Pope Apologizes To The Abused For Sins Of The Church

On Monday Pope Francis expressed personal “sorrow” to victims of clergy sex abuse in a strongly worded private mass at the Vatican Chapel. The scandal of a systemic cover up of abused children first came to light under John Paul II in 1979, and has shaken the Roman Catholic Church. Francis said it has had “a toxic effect on faith and hope in God” and called the abusers “a sacrilegious cult.” During his most compelling condemnation in the mass Francis pledged,

…not to tolerate harm done to a minor by any individual, whether a cleric or not.

Francis acknowledged the abuse resulted in addictions and even suicide of some of the victims,

These deaths of these so beloved children of God weigh upon the heart and my conscience and that of the whole church.

When they arrived on Sunday the three men and three women, two Irish, two British and two German, met privately with Frances at his Vatican residence for about a half an hour per person. Abuse survivors who did not meet with Francis said the special meeting was of no benefit, since the Vatican still has not punished those who covered up the abuse of minors. In a text released by the Vatican, Francis said,

Before God and his people, I express my sorrow for the sins and grave crimes of clerical sexual abuse committed against you. And I humbly ask forgiveness. I beg your forgiveness, too, for the sins of omission on the part of church leaders who did not respond adequately to reports of abuse made by family members, as well as by abuse victims themselves.

Both John Paul II and Benedict XVI met with the victims within the first 15 months of their papacy, Francis did not. His detractors believed the Pope was, “insensitive by critics, especially given the empathetic nature of his papacy.” For years advocacy groups for the abuse survivors denounced the Vatican, both Benedict and Francis, for not firing nor otherwise disciplining the accused bishops and prelates. On the contrary the bishops silently reassigned the pedophile priests from dioceses to dioceses and/or did not report allegations to the police. One of the victims, Marie Kane, 43, suffered abuse from a Dublin priest and said that her meeting with the Pope was “pretty amazing” and Francis “listened intently” according to The Irish Independent. She said,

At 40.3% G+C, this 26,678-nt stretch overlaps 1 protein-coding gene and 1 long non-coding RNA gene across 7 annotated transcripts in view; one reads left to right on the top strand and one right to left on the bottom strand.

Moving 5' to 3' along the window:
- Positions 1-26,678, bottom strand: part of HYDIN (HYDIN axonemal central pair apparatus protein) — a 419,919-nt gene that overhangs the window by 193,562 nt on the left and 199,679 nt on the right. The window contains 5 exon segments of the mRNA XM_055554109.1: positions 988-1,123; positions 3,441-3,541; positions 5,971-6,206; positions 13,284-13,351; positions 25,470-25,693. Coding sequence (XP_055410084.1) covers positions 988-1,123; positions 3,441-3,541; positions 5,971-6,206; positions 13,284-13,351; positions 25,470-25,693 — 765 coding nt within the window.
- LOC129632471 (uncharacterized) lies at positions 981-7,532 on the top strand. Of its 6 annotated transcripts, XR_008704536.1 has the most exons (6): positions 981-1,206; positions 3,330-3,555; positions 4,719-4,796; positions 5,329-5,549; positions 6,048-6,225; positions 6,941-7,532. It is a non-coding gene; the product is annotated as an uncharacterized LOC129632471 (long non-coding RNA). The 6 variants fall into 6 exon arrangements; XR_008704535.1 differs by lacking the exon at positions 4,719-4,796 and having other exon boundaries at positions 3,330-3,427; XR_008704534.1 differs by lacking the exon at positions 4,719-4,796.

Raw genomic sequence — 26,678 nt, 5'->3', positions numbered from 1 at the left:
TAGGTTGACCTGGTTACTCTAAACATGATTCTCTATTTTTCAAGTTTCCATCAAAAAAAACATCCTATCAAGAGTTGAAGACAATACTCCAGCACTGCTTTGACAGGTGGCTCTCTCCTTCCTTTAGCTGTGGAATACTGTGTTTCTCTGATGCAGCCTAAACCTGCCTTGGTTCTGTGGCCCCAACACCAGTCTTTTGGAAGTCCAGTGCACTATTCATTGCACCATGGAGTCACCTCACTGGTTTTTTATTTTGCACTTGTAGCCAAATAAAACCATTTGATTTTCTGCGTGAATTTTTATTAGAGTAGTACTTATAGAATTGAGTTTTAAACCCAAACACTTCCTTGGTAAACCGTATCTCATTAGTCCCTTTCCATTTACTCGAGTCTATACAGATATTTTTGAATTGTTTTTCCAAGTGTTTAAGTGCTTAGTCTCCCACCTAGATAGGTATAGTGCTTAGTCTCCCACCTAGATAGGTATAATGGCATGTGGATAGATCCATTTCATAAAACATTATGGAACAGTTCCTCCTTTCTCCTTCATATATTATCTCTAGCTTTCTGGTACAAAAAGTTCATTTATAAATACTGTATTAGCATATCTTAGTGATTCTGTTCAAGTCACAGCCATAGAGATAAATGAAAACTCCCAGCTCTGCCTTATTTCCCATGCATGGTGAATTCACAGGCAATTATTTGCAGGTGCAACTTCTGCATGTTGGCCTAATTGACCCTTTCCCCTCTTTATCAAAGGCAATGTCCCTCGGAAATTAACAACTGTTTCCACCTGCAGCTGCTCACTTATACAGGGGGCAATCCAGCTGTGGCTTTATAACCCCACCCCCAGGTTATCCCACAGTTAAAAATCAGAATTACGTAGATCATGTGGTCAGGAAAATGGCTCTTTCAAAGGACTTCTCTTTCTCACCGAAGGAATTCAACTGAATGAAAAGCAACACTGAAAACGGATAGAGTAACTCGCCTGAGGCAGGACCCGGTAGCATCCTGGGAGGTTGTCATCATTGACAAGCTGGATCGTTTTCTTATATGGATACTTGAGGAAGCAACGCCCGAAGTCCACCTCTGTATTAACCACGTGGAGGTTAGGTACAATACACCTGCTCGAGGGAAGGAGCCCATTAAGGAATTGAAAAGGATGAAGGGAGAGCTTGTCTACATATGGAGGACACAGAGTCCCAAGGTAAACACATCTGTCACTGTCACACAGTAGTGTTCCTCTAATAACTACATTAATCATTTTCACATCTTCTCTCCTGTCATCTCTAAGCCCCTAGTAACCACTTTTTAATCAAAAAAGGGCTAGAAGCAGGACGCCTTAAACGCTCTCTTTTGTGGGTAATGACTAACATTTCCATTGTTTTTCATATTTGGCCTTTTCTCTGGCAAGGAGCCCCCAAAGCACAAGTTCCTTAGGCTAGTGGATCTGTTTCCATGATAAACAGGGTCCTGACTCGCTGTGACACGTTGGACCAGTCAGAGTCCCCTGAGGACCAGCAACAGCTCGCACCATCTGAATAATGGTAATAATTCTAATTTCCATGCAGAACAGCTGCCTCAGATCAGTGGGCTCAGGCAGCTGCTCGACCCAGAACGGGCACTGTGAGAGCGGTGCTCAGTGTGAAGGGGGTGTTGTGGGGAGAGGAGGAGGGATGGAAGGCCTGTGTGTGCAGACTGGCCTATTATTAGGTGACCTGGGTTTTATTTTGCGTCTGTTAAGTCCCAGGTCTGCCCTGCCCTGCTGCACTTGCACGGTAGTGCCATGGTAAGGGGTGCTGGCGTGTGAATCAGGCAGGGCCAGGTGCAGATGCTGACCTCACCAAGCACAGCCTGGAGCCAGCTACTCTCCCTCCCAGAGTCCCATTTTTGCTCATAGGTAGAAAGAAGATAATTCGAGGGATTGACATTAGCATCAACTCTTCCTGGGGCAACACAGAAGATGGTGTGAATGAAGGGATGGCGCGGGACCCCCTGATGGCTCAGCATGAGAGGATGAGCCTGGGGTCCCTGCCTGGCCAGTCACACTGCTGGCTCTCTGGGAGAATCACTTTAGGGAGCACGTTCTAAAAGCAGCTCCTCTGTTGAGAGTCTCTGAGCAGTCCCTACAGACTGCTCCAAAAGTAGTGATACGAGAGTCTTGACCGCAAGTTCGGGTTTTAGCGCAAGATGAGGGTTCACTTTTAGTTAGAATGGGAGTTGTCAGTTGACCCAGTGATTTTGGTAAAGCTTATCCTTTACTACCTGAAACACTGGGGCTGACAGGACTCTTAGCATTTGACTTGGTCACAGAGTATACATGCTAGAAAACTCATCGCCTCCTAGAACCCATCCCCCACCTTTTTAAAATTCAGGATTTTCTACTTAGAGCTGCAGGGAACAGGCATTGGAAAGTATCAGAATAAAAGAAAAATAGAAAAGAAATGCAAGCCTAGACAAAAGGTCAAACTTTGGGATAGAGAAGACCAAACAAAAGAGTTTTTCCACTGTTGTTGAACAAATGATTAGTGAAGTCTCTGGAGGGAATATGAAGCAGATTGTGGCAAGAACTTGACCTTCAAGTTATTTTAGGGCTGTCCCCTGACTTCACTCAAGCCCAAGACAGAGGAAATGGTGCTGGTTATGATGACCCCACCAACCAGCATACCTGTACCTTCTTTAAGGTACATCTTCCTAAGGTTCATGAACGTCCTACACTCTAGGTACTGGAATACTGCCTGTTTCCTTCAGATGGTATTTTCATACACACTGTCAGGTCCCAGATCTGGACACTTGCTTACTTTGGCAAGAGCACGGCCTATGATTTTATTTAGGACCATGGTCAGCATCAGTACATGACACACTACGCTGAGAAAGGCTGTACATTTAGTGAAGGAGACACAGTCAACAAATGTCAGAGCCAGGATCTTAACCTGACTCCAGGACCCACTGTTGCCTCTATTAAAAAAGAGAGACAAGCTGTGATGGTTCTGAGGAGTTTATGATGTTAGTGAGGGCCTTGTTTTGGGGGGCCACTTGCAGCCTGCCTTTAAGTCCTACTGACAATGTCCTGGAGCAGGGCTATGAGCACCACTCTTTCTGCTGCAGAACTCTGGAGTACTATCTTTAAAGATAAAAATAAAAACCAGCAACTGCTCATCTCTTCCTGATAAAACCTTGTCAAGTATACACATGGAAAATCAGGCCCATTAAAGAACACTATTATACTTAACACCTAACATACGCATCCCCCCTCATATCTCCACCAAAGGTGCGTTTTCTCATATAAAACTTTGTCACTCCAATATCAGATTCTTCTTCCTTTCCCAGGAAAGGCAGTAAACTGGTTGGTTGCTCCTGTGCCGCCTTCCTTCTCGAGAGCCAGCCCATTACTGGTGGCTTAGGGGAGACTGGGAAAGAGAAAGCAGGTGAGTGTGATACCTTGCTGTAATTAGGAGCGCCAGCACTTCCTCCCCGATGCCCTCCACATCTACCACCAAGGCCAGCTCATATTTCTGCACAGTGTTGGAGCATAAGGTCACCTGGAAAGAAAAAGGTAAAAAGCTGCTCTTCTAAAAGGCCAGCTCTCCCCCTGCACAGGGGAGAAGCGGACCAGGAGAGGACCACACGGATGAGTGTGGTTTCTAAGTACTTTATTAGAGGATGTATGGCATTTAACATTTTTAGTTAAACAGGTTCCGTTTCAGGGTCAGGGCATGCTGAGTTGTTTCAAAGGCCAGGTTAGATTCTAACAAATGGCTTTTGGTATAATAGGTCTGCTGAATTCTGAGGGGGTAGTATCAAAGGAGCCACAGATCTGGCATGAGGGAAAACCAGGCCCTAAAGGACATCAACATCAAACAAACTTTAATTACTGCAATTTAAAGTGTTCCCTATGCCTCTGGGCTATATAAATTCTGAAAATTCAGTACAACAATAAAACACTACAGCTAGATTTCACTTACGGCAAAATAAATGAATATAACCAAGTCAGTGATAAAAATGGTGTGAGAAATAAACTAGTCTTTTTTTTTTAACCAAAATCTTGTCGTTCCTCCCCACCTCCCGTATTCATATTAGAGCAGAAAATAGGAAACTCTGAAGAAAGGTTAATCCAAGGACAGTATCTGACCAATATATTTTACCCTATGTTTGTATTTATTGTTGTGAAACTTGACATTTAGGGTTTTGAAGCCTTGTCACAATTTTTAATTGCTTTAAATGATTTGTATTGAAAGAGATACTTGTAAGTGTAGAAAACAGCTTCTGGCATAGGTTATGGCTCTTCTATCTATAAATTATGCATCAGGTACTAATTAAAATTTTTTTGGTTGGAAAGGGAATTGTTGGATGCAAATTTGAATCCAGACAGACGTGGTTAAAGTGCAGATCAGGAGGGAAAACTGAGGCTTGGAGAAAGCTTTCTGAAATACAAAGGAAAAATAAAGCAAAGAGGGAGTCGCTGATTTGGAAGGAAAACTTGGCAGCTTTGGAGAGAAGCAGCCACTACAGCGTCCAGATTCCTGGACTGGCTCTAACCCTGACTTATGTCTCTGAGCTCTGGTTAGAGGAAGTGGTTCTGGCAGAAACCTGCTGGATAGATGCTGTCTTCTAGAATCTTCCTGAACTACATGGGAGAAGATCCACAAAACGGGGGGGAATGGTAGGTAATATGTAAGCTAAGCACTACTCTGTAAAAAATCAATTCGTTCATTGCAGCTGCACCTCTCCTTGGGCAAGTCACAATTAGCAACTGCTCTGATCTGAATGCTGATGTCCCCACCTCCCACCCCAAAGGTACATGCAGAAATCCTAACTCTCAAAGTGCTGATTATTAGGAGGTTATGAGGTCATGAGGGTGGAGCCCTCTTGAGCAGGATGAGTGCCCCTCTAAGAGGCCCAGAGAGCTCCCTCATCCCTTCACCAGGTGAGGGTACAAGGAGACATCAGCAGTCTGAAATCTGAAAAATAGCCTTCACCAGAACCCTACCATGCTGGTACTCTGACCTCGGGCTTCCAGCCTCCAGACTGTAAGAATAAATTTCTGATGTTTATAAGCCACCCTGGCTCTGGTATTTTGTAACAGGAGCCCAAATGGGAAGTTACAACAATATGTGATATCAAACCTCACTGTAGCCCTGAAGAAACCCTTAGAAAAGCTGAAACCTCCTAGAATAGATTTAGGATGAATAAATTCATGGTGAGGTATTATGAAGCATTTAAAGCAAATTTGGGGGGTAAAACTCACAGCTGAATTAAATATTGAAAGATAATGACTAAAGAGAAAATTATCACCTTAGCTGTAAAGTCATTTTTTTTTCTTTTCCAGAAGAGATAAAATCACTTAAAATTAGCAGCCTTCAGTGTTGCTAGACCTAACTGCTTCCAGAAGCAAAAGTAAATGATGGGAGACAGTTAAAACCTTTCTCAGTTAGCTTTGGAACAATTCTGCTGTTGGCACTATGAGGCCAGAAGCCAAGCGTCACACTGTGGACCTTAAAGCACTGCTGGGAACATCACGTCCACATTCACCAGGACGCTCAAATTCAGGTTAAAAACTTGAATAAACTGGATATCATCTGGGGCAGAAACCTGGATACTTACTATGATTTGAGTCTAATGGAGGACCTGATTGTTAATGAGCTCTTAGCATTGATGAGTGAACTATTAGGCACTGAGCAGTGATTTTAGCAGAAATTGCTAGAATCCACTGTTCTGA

There was no pomp or ceremony, and plus he is not really tall, so he is not towering over you, which is really nice. He holds eye contact very well.

She told Francis she needed the all the accused bishops removed and until then the church has not fulfilled its “greater accountability.” Mary Caplan, a member of the Survivors Network of Those Abused by Priests, or SNAP, an advocacy group said,

These meetings are public relations coups for the Vatican and distracting placebos for others.  They provide temporary but false hope.

Anne Barrett Doyle co-director of another victims advocacy group, BishopAccountability.org, asked Francis to meet with victims from his native Argentina,

…to revise canon law to require bishops to report suspicions of sexual abuse to the civil authorities.

The group approved of the meeting as “a positive and necessary step” and said Francis’ promise to discipline the erring bishops was “a significant and historic promise.” Rev. Federico Lombardi, Vatican spokesman said,

This is an important step on a path of healing and reconciliation.

Francis has made a good start in dealing with these crimes. If the Pope cannot protect the little children, then who can?